Comic Spotlight

Comics Kingdom Celebrates Black History Month: Spotlighting Influential Black Voices in Comics

By Nadya Martinez
Comics Kingdom Celebrates Black History Month: Spotlighting Influential Black Voices in Comics

Happy Black History Month!

At Comics Kingdom, we’re excited as we celebrate Black History Month. It’s a special time for us to shine the spotlight on the incredible black voices and creators who have shaped our world of comics. These talented individuals have enriched the Comics Kingdom legacy and brought us joy, laughter, and thought-provoking stories through their art.

Black History Month is a time to honor and celebrate the achievements and contributions of African Americans throughout U.S. history. It’s also a crucial period for engaging in meaningful conversations about racism, slavery, equality, and the remarkable black leaders whose legacies continue to inspire us every day.

Comics are like little packets of joy, and here at Comics Kingdom, we’re proud to be a melting pot of cartoon creativity. Each comic strip we house tells a story rich with emotion, humor, and, sometimes, a little bit of magic. This month, we’re excited to share a curated list of comics from some of our cherished and exceptionally talented black creators. Their work ranges from the hilariously relatable to the beautifully fantastical, often inspired by personal experiences and life’s many twists and turns.

These strips offer a window into diverse perspectives on family, community, race, and more, weaving new tales while paying homage to decades of universally acclaimed and influential comics.

So, what are you waiting for? Dive into our collection, expand your horizons, and connect with the heart and soul of our community. We’re highlighting five amazing artists this month: Ray Billingsley (creator of ‘Curtis’), George Gant (‘Beware of Toddler’), Darrin Bell (‘Candorville’), Bianca Xuniese (Tuesday artist for ‘Six Chix’), and the legendary Ted Shearer (‘Quincy’). Their stories await your eager eyes!


Veteran cartoonist and comic artist Raymond Curtis Billingsley is an African American cartoonist best known for creating the comic strip CURTIS. Debuting in 1988, Curtis was one of the first nationally syndicated comic strips to feature a mostly black cast. 

Now the strip is distributed by digital platform King Features Syndicate and is widely read in print with more than 250 newspapers worldwide. However, it was difficult for a young Billingsley as a black cartoonist struggling to get a chance to portray his people through his work.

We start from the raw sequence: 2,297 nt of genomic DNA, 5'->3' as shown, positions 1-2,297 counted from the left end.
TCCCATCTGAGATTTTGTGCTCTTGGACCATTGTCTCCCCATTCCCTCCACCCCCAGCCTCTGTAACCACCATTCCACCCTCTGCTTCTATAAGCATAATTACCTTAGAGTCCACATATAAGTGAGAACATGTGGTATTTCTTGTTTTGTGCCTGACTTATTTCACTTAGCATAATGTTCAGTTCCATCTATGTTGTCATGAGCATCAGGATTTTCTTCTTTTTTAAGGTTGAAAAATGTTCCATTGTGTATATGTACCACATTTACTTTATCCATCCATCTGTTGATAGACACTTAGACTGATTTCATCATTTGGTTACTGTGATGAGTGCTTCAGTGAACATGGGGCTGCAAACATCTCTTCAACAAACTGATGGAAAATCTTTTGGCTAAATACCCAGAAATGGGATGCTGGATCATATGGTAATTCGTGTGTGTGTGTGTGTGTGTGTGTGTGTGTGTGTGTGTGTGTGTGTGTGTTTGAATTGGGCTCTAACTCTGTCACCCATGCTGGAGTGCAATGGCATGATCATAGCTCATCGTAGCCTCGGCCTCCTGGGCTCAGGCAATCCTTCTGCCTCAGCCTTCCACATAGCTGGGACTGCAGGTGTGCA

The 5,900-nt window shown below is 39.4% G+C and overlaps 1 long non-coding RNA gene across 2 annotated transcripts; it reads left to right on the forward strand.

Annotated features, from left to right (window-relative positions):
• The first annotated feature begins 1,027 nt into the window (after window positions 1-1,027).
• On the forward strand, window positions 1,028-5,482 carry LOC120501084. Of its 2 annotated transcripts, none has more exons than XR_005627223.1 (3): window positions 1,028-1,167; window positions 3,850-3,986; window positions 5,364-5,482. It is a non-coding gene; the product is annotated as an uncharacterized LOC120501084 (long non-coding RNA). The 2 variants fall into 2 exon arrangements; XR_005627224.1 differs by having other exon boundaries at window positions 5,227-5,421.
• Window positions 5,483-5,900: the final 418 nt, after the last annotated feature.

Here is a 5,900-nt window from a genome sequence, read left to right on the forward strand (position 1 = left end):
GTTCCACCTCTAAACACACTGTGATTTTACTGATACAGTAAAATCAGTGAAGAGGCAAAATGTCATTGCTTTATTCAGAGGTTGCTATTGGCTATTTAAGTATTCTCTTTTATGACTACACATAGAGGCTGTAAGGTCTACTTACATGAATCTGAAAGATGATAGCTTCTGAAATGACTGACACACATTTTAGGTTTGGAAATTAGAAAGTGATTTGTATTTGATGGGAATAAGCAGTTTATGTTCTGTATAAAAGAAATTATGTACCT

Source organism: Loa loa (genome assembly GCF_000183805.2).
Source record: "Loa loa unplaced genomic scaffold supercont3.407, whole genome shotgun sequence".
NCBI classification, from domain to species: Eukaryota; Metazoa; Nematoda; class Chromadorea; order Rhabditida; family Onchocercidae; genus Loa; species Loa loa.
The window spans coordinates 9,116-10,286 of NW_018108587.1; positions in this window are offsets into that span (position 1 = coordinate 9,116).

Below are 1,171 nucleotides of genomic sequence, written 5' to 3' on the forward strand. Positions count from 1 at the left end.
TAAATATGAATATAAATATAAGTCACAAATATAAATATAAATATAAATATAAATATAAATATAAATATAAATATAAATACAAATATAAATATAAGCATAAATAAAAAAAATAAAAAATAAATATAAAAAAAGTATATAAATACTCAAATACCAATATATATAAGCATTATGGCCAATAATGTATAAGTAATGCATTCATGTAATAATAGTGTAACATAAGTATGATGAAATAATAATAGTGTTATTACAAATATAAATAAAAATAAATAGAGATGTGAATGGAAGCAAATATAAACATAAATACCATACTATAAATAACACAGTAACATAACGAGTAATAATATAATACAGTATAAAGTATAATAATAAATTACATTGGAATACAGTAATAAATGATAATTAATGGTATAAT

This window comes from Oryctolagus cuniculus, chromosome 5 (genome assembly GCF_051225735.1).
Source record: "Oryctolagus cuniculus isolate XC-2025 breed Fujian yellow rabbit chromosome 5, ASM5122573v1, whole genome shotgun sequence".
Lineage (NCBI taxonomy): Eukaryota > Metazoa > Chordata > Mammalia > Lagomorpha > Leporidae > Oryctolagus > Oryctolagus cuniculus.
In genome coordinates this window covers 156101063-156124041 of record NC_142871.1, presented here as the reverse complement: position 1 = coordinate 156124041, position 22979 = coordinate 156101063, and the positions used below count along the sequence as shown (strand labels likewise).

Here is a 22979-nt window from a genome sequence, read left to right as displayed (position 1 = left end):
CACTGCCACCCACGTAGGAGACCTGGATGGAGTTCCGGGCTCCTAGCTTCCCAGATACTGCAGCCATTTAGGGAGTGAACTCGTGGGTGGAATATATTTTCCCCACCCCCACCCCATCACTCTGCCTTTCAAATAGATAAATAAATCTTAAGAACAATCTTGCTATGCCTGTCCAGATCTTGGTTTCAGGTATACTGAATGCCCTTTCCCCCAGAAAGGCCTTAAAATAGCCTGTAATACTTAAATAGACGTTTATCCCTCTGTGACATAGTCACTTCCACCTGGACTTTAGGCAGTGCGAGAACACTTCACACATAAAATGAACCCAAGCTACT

Black History Month has always been an interest of mine, even though I know it’s a subject not everyone is open-minded enough to accept. It’s a time when characters like mine have a responsibility to respond with actions and feelings that are appropriate, for it affects them directly.

~Ray Billingsley, Editors Dispatch 02/08/2016

Curtis is a comic strip that details the day-to-day life of a close-knit contemporary African-American family living in a brownstone in the inner city. Billingsley draws from real life as he uses his own tight-knit childhood of growing up in Harlem, New York as a template for Curtis. Some of the experiences and featured characters throughout the strip are influenced directly by real people and events the author has experienced. The comic strip has a fresh quality of situational humor mixed with exaggerated melodrama and comedy. 

The strip depicts the urban city living of the Wilkins family and their everyday lives. The comic does not fall into any particular category, although it mainly features children it isn’t necessarily a children’s story. Curtis can be humorous and thought-provoking, yet still touch upon important subject matter while still having bursts of pure joy and unconventional fantasy. 

Greg Wilkins (Curtis’ father) is a workaholic who juggles work, providing for his family, and keeping his children on the straight and narrow path. His wife, Diane Wilkins is the true backbone of the family and doesn’t take any nonsense, she keeps a tight grip on her household and family. 

The series star is Curtis, a good-natured yet mischievous 11-year old whose ideas of fun usually wind up in a humorous catastrophe. Curtis, along with his younger brother Barry, a true mama’s boy, are kids growing up in the big city and navigating their way through adolescence.

Billingsley finds inspiration for the strip from his life, childhood memories, local barbershop encounters, friends and small-town gossip. He portrays Curtis’ ups and downs of life with his brother, his parents, and growing up. He also depicts important and serious social issues through Curtis’ confrontations.

The series is best welcomed by modern free-thinkers who appreciate it for the work of art it is. The strip is known for its witty approach, satire, and unexpected twists in its storylines. Billingsley has received many awards, including The President’s Award from the American Lung Association, the Humanitarian Award from the American Lung Association, the Society for Public Health Education, and the NAACP Arts & Entertainment Achievement Award.

2. GEORGE GANT (Beware of Toddler)

One of our newer strips, BEWARE OF TODDLER, is an all-ages weekly comic strip created by Award-winning and Chicago-based cartoonist George Gant, following a stay-at-home dad and a wild two-year-old.

In June 2022, on Father’s Day, Beware of Toddler made its debut on King Features Syndicate on the Comics Kingdom platform, and in early 2023, began appearing in print media. Gant who has been drawing webcomics way before his self-published series, was inspired by the likes of The Boondocks, and Penny Arcade.

Beware of Toddler started in 2019 after a random game of hide-and-seek with his then two-year-old daughter. The experience inspired him to draw a comic about it and to share other experiences that would resonate with parents around the world and show more commonalities than differences.

Beware of Toddler is a humorous and universally relatable story of father hood, featuring relatable parenting adventures of a stay-at-home dad trying to survive daily life at his home with his wild two year old daughter. The strip includes topics drawn from his experiences with black parenthood. The popular strip has gained a loyal following over the years and has been nominated for three Glyph Awards, a Webtoon Canvas Award, and a Ringo Award.

From crayon-based cuisine to impromptu games of hide-and-seek, The Toddler spends her days tormenting her father in a never-ending pursuit of cookies and juice. Beware of Toddler is Based on creator George Gant’s experiences as a stay-at-home parent.

Gant takes any situation related to parenting and makes it humorous or insightful while still making sure its appropriate for all ages. The series is full of vibrant, whimsical, and humorous adventures.